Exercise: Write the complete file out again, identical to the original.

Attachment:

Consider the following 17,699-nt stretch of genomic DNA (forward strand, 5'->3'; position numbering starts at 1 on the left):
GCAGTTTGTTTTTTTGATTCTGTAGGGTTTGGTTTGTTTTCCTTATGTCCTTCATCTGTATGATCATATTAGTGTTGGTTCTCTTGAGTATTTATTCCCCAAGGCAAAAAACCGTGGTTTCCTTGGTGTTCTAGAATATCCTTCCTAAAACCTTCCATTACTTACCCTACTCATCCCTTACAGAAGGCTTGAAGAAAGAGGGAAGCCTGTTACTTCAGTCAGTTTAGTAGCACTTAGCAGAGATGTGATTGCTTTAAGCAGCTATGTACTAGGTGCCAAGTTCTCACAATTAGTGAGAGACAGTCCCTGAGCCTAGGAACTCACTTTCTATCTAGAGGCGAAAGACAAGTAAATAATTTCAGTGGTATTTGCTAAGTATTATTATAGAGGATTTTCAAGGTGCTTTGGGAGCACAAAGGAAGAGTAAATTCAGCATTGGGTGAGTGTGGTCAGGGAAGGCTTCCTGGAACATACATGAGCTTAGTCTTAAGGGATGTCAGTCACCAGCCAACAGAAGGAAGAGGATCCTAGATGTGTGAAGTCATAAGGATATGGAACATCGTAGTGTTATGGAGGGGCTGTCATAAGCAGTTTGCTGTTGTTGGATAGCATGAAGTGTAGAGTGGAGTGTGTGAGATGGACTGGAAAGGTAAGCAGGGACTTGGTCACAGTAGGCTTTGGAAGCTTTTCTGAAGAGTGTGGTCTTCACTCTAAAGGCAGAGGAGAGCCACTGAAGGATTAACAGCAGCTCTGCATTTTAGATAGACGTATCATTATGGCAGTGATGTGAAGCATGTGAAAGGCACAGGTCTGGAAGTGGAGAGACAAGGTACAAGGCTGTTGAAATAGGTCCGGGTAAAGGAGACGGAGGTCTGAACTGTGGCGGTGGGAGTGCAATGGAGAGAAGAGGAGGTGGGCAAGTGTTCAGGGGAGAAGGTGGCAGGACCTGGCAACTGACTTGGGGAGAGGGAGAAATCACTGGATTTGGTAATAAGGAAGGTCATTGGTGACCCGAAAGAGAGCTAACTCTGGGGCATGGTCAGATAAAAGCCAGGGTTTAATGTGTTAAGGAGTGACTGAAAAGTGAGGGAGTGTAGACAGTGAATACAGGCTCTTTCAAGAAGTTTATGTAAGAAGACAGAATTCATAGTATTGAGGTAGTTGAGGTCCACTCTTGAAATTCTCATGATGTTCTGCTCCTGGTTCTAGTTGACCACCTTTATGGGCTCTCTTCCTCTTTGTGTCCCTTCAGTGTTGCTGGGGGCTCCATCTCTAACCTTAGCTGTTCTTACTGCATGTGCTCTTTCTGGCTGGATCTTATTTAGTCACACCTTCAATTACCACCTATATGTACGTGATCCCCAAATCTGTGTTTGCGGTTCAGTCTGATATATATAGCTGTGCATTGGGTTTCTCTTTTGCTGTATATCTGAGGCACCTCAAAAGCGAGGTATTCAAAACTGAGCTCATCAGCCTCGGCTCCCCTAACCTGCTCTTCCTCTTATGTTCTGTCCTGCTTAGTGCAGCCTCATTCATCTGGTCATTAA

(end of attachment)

Consider the following 17,699-nt stretch of genomic DNA (forward strand, 5'->3'; position numbering starts at 1 on the left):
GCAGTTTGTTTTTTTGATTCTGTAGGGTTTGGTTTGTTTTCCTTATGTCCTTCATCTGTATGATCATATTAGTGTTGGTTCTCTTGAGTATTTATTCCCCAAGGCAAAAAACCGTGGTTTCCTTGGTGTTCTAGAATATCCTTCCTAAAACCTTCCATTACTTACCCTACTCATCCCTTACAGAAGGCTTGAAGAAAGAGGGAAGCCTGTTACTTCAGTCAGTTTAGTAGCACTTAGCAGAGATGTGATTGCTTTAAGCAGCTATGTACTAGGTGCCAAGTTCTCACAATTAGTGAGAGACAGTCCCTGAGCCTAGGAACTCACTTTCTATCTAGAGGCGAAAGACAAGTAAATAATTTCAGTGGTATTTGCTAAGTATTATTATAGAGGATTTTCAAGGTGCTTTGGGAGCACAAAGGAAGAGTAAATTCAGCATTGGGTGAGTGTGGTCAGGGAAGGCTTCCTGGAACATACATGAGCTTAGTCTTAAGGGATGTCAGTCACCAGCCAACAGAAGGAAGAGGATCCTAGATGTGTGAAGTCATAAGGATATGGAACATCGTAGTGTTATGGAGGGGCTGTCATAAGCAGTTTGCTGTTGTTGGATAGCATGAAGTGTAGAGTGGAGTGTGTGAGATGGACTGGAAAGGTAAGCAGGGACTTGGTCACAGTAGGCTTTGGAAGCTTTTCTGAAGAGTGTGGTCTTCACTCTAAAGGCAGAGGAGAGCCACTGAAGGATTAACAGCAGCTCTGCATTTTAGATAGACGTATCATTATGGCAGTGATGTGAAGCATGTGAAAGGCACAGGTCTGGAAGTGGAGAGACAAGGTACAAGGCTGTTGAAATAGGTCCGGGTAAAGGAGACGGAGGTCTGAACTGTGGCGGTGGGAGTGCAATGGAGAGAAGAGGAGGTGGGCAAGTGTTCAGGGGAGAAGGTGGCAGGACCTGGCAACTGACTTGGGGAGAGGGAGAAATCACTGGATTTGGTAATAAGGAAGGTCATTGGTGACCCGAAAGAGAGCTAACTCTGGGGCATGGTCAGATAAAAGCCAGGGTTTAATGTGTTAAGGAGTGACTGAAAAGTGAGGGAGTGTAGACAGTGAATACAGGCTCTTTCAAGAAGTTTATGTAAGAAGACAGAATTCATAGTATTGAGGTAGTTGAGGTCCACTCTTGAAATTCTCATGATGTTCTGCTCCTGGTTCTAGTTGACCACCTTTATGGGCTCTCTTCCTCTTTGTGTCCCTTCAGTGTTGCTGGGGGCTCCATCTCTAACCTTAGCTGTTCTTACTGCATGTGCTCTTTCTGGCTGGATCTTATTTAGTCACACCTTCAATTACCACCTATATGTACGTGATCCCCAAATCTGTGTTTGCGGTTCAGTCTGATATATATAGCTGTGCATTGGGTTTCTCTTTTGCTGTATATCTGAGGCACCTCAAAAGCGAGGTATTCAAAACTGAGCTCATCAGCCTCGGCTCCCCTAACCTGCTCTTCCTCTTATGTTCTGTCCTGCTTAGTGCAGCCTCATTCATCTGGTCATTAA